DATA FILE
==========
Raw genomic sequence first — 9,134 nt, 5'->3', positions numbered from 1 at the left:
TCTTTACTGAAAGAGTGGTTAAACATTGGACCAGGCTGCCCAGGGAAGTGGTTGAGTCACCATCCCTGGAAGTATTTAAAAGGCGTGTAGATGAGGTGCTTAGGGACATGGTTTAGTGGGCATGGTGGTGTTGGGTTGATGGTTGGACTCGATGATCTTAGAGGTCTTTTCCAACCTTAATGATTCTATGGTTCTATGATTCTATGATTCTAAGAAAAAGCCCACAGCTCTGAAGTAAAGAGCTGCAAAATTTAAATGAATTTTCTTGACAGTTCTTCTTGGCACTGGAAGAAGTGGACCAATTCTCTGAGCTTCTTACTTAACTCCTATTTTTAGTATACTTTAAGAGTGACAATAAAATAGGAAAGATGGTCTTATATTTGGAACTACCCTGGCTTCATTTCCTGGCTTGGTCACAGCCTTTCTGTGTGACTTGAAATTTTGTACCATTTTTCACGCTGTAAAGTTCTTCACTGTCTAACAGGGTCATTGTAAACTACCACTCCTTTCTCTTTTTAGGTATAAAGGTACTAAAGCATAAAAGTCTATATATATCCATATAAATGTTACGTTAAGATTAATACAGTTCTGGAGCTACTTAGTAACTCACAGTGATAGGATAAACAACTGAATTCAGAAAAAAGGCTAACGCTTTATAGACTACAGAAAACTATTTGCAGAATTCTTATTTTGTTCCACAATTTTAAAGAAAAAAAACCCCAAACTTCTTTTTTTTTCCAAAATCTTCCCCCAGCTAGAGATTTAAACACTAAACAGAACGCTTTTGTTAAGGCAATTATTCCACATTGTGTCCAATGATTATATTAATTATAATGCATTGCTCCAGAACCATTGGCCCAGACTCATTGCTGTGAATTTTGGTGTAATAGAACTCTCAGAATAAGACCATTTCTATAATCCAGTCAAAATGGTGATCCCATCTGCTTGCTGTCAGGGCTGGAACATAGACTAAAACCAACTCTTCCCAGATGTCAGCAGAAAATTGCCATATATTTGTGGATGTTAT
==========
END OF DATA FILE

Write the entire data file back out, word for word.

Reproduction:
Raw genomic sequence first — 9,134 nt, 5'->3', positions numbered from 1 at the left:
TCTTTACTGAAAGAGTGGTTAAACATTGGACCAGGCTGCCCAGGGAAGTGGTTGAGTCACCATCCCTGGAAGTATTTAAAAGGCGTGTAGATGAGGTGCTTAGGGACATGGTTTAGTGGGCATGGTGGTGTTGGGTTGATGGTTGGACTCGATGATCTTAGAGGTCTTTTCCAACCTTAATGATTCTATGGTTCTATGATTCTATGATTCTAAGAAAAAGCCCACAGCTCTGAAGTAAAGAGCTGCAAAATTTAAATGAATTTTCTTGACAGTTCTTCTTGGCACTGGAAGAAGTGGACCAATTCTCTGAGCTTCTTACTTAACTCCTATTTTTAGTATACTTTAAGAGTGACAATAAAATAGGAAAGATGGTCTTATATTTGGAACTACCCTGGCTTCATTTCCTGGCTTGGTCACAGCCTTTCTGTGTGACTTGAAATTTTGTACCATTTTTCACGCTGTAAAGTTCTTCACTGTCTAACAGGGTCATTGTAAACTACCACTCCTTTCTCTTTTTAGGTATAAAGGTACTAAAGCATAAAAGTCTATATATATCCATATAAATGTTACGTTAAGATTAATACAGTTCTGGAGCTACTTAGTAACTCACAGTGATAGGATAAACAACTGAATTCAGAAAAAAGGCTAACGCTTTATAGACTACAGAAAACTATTTGCAGAATTCTTATTTTGTTCCACAATTTTAAAGAAAAAAAACCCCAAACTTCTTTTTTTTTCCAAAATCTTCCCCCAGCTAGAGATTTAAACACTAAACAGAACGCTTTTGTTAAGGCAATTATTCCACATTGTGTCCAATGATTATATTAATTATAATGCATTGCTCCAGAACCATTGGCCCAGACTCATTGCTGTGAATTTTGGTGTAATAGAACTCTCAGAATAAGACCATTTCTATAATCCAGTCAAAATGGTGATCCCATCTGCTTGCTGTCAGGGCTGGAACATAGACTAAAACCAACTCTTCCCAGATGTCAGCAGAAAATTGCCATATATTTGTGGATGTTAT